The news Tuesday that Arnold Palmer won’t hit a ceremonial opening tee shot at The Masters was a reminder that time marches inexorably on, eventually robbing even the greatest athletes of their physical capabilities.
It also got me thinking about who eventually will succeed Palmer in the pantheon of legends who annually have kicked off the year’s first major with a swat – or a bunt – down the opening fairway.
The Masters’ honorary starter tradition began in 1963 with Jock Hutchison and Fred McLeod, each of whom won a PGA Seniors’ Championship at Augusta National in the late ’30s. After McLeod passed away in 1976, the tee was vacant until Gene Sarazen and Byron Nelson took the mantle in 1981, with Sam Snead joining them three years later. Those three titans won six Masters and 19 majors combined.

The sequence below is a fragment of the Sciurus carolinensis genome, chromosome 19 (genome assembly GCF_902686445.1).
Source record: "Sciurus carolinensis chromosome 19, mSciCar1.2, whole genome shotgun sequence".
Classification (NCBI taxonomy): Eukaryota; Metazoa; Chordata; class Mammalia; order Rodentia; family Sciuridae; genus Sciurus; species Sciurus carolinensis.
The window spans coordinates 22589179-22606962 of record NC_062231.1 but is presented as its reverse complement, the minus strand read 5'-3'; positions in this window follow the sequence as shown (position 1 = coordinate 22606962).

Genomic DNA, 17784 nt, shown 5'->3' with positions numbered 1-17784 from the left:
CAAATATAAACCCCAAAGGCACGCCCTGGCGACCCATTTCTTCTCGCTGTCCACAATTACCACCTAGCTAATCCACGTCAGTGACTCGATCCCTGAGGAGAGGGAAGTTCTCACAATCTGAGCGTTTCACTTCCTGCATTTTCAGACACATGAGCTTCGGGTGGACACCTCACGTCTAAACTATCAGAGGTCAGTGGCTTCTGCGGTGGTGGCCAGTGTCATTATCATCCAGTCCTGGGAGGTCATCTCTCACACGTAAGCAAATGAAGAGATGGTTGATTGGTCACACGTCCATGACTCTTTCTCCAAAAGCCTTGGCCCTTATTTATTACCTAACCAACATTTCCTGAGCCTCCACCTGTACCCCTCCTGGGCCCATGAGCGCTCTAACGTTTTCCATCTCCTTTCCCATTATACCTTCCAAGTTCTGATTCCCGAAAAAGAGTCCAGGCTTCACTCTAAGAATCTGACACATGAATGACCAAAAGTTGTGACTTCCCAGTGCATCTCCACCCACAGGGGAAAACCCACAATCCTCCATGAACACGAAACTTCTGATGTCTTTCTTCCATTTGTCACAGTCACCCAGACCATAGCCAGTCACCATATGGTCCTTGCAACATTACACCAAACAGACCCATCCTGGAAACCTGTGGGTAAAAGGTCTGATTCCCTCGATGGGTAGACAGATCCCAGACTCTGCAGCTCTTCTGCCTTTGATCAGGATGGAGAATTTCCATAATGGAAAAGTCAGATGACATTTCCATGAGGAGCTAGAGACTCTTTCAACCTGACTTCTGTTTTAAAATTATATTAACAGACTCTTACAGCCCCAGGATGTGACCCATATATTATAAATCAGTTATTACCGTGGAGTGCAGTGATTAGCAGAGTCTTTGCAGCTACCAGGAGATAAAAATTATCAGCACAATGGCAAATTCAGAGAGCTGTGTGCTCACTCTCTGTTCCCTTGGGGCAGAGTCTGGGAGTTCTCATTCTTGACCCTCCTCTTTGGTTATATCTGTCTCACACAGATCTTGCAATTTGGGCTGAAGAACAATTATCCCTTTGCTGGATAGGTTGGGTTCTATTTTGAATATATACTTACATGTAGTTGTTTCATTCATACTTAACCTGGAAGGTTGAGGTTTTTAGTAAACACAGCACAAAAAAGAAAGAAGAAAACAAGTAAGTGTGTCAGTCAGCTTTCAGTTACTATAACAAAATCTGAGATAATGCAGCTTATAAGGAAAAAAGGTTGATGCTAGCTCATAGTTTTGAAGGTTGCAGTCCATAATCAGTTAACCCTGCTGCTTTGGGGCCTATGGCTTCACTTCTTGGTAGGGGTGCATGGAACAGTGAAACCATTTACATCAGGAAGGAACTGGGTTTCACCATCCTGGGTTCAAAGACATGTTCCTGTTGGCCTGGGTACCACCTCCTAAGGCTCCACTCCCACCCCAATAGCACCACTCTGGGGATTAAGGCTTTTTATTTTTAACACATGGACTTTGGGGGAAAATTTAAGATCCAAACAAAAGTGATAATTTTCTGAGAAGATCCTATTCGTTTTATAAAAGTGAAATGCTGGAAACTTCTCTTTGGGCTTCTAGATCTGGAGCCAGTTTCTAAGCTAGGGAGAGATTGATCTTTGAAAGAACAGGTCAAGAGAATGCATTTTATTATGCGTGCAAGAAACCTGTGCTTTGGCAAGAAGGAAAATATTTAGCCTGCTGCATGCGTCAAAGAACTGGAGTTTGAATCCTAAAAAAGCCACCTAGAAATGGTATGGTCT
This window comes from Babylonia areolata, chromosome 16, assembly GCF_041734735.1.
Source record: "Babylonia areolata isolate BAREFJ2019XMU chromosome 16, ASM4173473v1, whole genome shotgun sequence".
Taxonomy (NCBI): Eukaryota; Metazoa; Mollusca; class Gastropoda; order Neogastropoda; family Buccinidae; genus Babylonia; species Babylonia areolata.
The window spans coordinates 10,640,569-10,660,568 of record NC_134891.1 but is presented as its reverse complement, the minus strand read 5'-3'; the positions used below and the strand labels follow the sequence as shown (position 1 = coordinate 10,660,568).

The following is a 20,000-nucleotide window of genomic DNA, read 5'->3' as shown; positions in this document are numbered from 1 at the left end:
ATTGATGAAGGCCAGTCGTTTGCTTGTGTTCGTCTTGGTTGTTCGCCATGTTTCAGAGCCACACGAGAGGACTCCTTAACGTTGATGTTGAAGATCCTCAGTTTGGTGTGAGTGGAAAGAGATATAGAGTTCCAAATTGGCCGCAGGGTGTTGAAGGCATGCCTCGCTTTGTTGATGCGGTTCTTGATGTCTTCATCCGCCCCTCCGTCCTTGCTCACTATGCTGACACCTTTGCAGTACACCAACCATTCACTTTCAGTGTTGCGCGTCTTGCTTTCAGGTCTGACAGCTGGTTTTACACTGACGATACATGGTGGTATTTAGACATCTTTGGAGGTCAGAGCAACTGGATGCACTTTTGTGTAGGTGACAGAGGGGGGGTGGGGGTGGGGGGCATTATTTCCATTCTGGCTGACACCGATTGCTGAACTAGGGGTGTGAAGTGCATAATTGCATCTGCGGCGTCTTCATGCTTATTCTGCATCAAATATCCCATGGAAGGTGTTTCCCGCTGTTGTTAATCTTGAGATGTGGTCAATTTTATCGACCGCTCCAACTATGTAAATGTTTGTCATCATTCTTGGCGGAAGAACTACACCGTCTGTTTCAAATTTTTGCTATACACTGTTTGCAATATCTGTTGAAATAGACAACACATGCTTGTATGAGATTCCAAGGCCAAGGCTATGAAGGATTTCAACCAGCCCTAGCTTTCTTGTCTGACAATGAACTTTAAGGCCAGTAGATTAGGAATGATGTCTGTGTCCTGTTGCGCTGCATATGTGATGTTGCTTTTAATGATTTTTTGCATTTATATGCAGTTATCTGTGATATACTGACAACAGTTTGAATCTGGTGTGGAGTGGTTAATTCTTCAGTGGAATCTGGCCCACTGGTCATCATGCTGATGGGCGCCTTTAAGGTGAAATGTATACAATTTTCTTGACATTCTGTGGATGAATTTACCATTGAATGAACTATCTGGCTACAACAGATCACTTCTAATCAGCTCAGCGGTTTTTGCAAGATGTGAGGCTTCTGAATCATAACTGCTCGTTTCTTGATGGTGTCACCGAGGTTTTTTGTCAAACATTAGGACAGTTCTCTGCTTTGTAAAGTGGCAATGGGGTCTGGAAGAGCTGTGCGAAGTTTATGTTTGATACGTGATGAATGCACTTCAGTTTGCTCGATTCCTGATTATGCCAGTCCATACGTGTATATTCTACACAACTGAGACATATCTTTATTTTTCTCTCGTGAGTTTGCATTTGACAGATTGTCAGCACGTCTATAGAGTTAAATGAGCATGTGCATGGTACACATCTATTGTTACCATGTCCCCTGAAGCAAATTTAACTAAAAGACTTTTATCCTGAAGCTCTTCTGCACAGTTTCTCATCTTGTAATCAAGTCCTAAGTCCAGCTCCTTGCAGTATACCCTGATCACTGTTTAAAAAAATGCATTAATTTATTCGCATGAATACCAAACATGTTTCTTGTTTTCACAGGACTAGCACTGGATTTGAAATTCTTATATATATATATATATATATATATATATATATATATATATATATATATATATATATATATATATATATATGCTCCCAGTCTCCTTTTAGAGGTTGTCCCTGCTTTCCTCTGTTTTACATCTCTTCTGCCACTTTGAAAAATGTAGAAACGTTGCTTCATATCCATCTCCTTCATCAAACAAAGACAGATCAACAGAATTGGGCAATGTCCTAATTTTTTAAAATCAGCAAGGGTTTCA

Sarazen died after the 1999 tournament, Nelson stepped aside after 2001 and Snead died following the 2002 event. The tee was once again vacant until Palmer stepped up in 2007; Jack Nicklaus joined him in 2010 and Gary Player in 2012. The Big Three together own 13 green jackets and 34 major titles.
So long as Palmer is present on the first tee on Thursday, even without taking a swing, he should not be replaced. Down the road, the most logical candidate to become an honorary starter would be Tom Watson, the winner of two Masters among eight major titles. Another who will merit consideration is Ben Crenshaw, the two-time Masters champion who emcees the tournament’s annual Champions Dinner.
Nicklaus, 76, remains in good health, and Player, 80, is ageless. For the foreseeable future, they will make a fine twosome.